The Bengal's Purr
Golf - technical to technologicalTuesday, May 29, 2012 By Seth Miller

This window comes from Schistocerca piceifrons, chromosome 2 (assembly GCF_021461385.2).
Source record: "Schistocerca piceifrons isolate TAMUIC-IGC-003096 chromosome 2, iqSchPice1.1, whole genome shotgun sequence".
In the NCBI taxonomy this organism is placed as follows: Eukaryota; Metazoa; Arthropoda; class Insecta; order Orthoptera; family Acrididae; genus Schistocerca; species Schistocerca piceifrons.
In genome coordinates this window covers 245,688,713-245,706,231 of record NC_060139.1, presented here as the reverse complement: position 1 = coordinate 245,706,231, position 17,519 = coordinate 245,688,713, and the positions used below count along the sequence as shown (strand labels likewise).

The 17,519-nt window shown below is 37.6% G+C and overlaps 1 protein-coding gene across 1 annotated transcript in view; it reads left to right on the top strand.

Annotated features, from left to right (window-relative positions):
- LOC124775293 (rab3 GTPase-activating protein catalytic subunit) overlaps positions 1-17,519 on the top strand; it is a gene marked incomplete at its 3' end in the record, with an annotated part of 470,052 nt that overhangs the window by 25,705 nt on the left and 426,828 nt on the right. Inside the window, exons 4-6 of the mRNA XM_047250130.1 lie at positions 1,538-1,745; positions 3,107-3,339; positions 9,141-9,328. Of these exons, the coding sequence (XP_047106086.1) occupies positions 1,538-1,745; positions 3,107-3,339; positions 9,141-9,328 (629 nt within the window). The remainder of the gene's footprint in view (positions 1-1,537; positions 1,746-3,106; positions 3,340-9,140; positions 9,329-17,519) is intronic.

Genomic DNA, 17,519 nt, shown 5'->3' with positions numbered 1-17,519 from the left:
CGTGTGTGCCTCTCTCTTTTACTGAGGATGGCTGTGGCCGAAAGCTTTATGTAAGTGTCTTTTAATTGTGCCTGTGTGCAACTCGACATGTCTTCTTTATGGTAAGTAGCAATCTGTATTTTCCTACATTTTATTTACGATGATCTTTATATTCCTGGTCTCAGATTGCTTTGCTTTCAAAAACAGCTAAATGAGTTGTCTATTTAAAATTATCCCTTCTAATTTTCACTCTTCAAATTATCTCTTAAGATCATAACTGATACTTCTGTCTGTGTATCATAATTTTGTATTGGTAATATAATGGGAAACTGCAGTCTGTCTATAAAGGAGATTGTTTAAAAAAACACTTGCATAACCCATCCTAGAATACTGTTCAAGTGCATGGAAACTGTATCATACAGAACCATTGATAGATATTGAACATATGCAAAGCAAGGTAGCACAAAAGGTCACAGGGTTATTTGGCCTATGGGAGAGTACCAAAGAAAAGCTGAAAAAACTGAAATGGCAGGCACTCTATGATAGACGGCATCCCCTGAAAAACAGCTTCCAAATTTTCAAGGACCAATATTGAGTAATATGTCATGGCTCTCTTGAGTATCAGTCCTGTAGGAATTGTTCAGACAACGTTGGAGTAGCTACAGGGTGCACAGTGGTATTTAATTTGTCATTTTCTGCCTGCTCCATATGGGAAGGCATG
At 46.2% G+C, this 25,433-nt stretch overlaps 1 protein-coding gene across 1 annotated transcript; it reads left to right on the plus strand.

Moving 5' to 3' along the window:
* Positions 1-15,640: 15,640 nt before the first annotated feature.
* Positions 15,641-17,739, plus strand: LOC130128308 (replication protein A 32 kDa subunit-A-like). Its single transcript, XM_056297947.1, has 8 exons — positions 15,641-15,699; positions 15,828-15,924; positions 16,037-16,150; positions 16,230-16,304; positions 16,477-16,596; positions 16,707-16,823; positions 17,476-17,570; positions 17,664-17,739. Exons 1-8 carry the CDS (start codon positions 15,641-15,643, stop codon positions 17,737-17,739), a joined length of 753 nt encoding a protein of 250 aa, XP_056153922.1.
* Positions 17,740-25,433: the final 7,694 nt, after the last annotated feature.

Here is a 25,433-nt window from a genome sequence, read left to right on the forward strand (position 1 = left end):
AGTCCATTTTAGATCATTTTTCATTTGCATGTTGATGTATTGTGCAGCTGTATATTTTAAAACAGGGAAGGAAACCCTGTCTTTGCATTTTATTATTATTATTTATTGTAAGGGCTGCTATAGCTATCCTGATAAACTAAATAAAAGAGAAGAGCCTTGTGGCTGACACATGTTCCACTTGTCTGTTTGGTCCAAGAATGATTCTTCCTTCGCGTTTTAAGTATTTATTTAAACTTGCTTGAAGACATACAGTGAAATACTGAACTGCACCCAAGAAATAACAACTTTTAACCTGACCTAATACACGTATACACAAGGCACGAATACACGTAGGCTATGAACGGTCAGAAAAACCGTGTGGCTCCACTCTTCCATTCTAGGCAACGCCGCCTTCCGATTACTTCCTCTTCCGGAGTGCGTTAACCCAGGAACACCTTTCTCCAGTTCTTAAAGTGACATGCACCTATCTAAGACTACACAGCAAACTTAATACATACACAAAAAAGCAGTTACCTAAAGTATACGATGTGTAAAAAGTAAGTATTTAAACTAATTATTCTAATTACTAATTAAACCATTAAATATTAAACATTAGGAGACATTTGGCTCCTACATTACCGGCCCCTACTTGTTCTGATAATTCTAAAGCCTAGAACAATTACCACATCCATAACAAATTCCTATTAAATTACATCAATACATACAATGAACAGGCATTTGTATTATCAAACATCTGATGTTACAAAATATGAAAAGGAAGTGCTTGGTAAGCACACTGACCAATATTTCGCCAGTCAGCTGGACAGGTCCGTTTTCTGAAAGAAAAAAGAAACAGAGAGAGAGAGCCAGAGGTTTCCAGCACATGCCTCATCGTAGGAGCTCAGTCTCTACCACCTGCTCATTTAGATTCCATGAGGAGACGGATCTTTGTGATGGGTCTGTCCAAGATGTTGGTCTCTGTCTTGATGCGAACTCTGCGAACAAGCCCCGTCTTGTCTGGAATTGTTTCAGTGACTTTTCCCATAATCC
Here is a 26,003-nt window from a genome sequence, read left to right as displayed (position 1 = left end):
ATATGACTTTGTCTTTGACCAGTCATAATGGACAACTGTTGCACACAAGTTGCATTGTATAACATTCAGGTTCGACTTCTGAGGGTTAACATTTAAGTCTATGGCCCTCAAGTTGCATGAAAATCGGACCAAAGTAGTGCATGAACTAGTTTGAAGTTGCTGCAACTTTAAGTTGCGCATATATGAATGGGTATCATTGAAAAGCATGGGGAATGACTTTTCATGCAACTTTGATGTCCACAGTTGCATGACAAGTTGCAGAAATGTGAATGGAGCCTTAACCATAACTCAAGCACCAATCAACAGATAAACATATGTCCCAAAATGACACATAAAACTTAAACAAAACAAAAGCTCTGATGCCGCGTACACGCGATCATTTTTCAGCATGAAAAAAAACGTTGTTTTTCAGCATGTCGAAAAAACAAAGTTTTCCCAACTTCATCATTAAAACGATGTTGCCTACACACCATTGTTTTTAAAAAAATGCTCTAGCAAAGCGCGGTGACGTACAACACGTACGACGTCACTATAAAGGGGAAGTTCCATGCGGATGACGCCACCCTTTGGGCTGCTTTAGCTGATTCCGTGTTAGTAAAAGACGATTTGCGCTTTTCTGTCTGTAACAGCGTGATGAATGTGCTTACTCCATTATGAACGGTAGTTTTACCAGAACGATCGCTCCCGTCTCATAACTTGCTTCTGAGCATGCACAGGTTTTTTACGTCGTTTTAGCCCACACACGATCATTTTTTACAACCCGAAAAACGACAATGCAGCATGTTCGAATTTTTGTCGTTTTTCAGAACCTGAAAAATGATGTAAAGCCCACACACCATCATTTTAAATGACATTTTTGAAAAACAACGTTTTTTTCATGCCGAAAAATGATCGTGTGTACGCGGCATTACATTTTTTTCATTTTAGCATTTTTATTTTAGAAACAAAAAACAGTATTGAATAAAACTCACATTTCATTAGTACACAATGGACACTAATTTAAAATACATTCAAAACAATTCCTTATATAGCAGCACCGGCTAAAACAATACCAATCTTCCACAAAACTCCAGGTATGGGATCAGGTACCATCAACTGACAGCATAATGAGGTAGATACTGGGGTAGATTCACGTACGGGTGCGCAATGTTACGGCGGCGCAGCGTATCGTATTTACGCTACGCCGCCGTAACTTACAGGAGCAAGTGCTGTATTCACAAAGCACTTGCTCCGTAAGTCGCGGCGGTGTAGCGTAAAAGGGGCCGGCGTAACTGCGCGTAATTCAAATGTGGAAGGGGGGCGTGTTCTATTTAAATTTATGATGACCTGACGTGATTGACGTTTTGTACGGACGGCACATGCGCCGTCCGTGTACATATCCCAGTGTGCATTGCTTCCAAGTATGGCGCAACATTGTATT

The driver bursts past its fellow competitor racing toward the finish line. Neither of them even knows what entails them at the end. To the best of their ability they prepare hours before the competition attain the best advantage by improving speed, durability, workability, forgiveness and performance. Does the preparation and increased advantage weigh enough for the driver, or does the driver rely directly on pure skill pulls in the victory? The driver competes in a much more difficult task - hitting golf balls not driving cars. The game of golf, known as a “gentleman’s sport” over the ages, proceeds a major change in her history recently- the creation of technological advances. These advances changed golf overnight and violated her purity in many parts of her character. “People aren’t playing the game like it was meant to be played,” said Bengal golfer Andrew Dodge, senior. The true essence of the sport changes as she shifts her weight from a technical sport to a technological sport. “The golf industry has exploded over the last few years,” said club fitter Mike Roters. “People are coming in for the next best technological advance in golf club engineering every year.” Nike, Titleist, Callaway, Taylor made and Cleveland representatives all claimed they provided the best clubs on the market to supply the weekend golfer an advantage over their golf buddies. A study directed by Golf Digest concluded that equipment clearly matters. If an average 20 handicap golfer received custom fitted, brand new clubs, he or she tended to drop up to four strokes. If the same golfer acquired lessons from a club pro, he or she drops up to five strokes. This test depicts that the new technology in clubs determine an equal amount of loss in strokes in a round compared to a beneficial swing change. “Back in 2000, I was one of the longer hitters, but with the new driver technology and more athleticism, more people are bombing their drivers 320 on a regular basis so I have recently dropped way down in driving distance,” said Tiger Woods, in his book, How I Play Golf. “ Before I really didn’t worry about how far I was hitting it, then everybody else was hitting it long so courses had to lengthen and I fell back. I had Nike fit me for a new driver to get me back on the right track, and now I’m on the higher end of the driving board.” This year’s Master’s champion Bubba Watson agreed with Woods when Golf Digest magazine reporters interviewed him. “With the new driver’s forgiveness, people could use that “kill swing” that 20 years ago would have sacrificed too much accuracy,” said Watson, “but now we can swing out of our shoes and still hit it straight with the new drivers.” Many terrible ball strikers at the range tend to hit shots that displease the eye, but they go the intended distance and direction. “I hit a low ball, but with my new irons, I can hit a piercing mid-height ball flight that has a lot of spin,” said Junior Cody Schumacher. This gives the average golfer an unusual competitive edge. Most sports require athleticism, but golf allows the non-athletic people to play effectively by weakening the shaft to supply more club head speed thus adding more distance to the player. “When I was younger I remember a 420- yard par four was thought to be long.” said the winner of the Snake River Amateur, Jacob Miller. “Now for longer hitters it’s a driver, wedge hole.” Golf elects herself as a game of challenges, so golf course managers required the addition of length to their courses to keep up with the ever- changing game. Augusta Nationals, home to the Masters, the mecca of keeping the game pure, invokes a constant remark of change. The beautiful course changed a par four’s distance three times in its history. The direct reasoning from Augusta’s change lays on the addition of distance of the tee that players add from the new technology. Distance off the tee from the current drivers changes the course’s format and offers more of a challenge Golf cycles-the next best item- change the sport even more and more. “It [golf] evolves slowly but surely, but I think that’s just the nature of it,” said Dodge. Golf desires diversity and it welcomes in many different types of people. Purists and “techies” fill the local courses all around, but that fits her description. The sport lives to be pure in any way even if she shifts from a pure technical sport to a pure technological sport.